|Kashrut supervision more complex than he could have dreamed|
|Page 2 of 2|
THERE was once a time, believe it or not, when a potato was a potato. And when a tomato was a tomato.
“Today,” says Rabbi Moshe Heisler, whose job and calling it is to make sure that things that are called kosher are, in fact, kosher, “it’s not a potato anymore.
“It can look like a potato, smell like a potato, even taste like a potato.”
Potatoes these days are way ahead of their ancestors of just a few decades ago. They have more consistent — hence more marketable — colors. They last much longer than they used to.
Potatoes aren’t alone in this brave, chemically-enhanced, new world.
“Years ago, you could take a tomato and if you left it out for two or three days, it became a little bit ripe, to say the least,” says Rabbi Heisler. “Now you can leave a tomato out for probably months and the firmness will still be there because they inject enzymes.”
The list of such edible alterations is long.
That uniformly brilliant peel on oranges in the produce aisle? Coloring agents.
The attractive, come-hither, shine on those scarlet apples? Wax, or other fruit polishing compounds.
“Things are not as black and white as we think they are,” says Rabbi Heisler, kashrus administrator for the Vaad Hakashrus of Denver, source of the increasingly visible “Scroll K” hechscher, kosher seal of approval.
“You can call something ‘natural flavor,’ so you assume it’s natural orange flavor. But what does that mean? Well, you extract the flavor from the orange and apply it to whatever it is, right?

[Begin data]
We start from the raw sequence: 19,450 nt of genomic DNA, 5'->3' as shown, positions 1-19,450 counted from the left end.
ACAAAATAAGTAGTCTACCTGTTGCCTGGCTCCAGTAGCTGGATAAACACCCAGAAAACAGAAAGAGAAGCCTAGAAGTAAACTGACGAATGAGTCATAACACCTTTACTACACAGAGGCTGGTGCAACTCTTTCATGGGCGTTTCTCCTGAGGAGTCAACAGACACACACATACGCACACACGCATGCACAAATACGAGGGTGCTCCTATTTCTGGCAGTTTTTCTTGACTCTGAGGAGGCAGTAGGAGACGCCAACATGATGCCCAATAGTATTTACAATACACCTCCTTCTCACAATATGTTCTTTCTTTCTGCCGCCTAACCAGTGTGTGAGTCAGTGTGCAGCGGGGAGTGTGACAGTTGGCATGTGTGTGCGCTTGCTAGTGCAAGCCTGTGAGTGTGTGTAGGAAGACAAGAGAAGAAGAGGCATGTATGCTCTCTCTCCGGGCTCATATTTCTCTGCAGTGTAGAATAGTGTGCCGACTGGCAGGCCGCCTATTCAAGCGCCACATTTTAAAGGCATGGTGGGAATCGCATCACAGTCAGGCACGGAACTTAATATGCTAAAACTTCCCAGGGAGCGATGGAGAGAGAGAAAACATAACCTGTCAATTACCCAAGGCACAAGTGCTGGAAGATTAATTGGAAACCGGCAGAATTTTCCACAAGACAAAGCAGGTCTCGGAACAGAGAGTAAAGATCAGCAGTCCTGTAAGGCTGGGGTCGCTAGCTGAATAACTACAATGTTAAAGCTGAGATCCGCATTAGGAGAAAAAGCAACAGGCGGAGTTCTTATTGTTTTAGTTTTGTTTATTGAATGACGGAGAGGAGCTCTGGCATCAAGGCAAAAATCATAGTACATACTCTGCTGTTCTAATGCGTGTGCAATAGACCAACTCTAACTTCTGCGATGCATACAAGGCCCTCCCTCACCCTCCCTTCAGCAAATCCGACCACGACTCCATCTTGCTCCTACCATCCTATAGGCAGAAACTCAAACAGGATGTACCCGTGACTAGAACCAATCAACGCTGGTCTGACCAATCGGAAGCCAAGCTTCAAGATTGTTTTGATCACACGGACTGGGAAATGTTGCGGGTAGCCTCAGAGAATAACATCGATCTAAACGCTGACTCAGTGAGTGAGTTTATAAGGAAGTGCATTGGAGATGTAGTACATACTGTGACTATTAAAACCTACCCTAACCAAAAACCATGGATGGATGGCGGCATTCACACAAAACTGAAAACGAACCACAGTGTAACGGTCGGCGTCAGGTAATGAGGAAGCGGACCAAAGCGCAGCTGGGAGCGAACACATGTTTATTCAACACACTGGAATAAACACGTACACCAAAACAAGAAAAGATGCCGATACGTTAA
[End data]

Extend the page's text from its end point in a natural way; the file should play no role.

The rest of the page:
“Unfortunately that’s not true, because when you extract that flavor it’s extremely bitter and very flat, so the first thing the flavoring companies want to do is give it some body. So they put in ingredients like monoglycerides, oleoresin, gelatin, which can all be derivatives from animals.”
If those animals are non-kosher species, or a kosher species that did not have kosher slaughter (or shechita), it poses a huge problem for those intent on keeping kosher.
It also poses an obvious problem for other particular consumers.
“If you’re a vegetarian, for instance, and you go in to get an orange flavored herbal tea at a vegetarian restaurant, you may not realize that you are eating something that came from an animal. It could be anything. You really don’t know what it is because it’s very covered up.”
Many companies don’t detail (and are not forced by the government to detail) their exact ingredients, partly because they don’t want the competition duplicating their recipes.
And while the government allows certain labels and names, such as “natural,” “organic” or “pure,” these terms have obscure meanings, if any precise meaning at all.
Rabbi Heisler says there is hardly such a thing as a “100% pure” shortening, for example, because manufacturers put in various emulsifiers to help the ingredients stay mixed and not separate. Emulsifiers can also come from animal products.
The amazing panoply of substances which manufacturers mix into, apply onto, wrap around or otherwise incorporate into modern food products — so-called “processed” foods as well as so-called “natural” foods — has become increasingly complex and extensive in recent decades.
Such things as flavorings, emulsifiers, preservatives, coloring agents and other additives are very real pitfalls for the kashrus consumer, hence a major concern for somebody like Rabbi Heisler, who takes his role as a guarantor of kashrus very seriously indeed.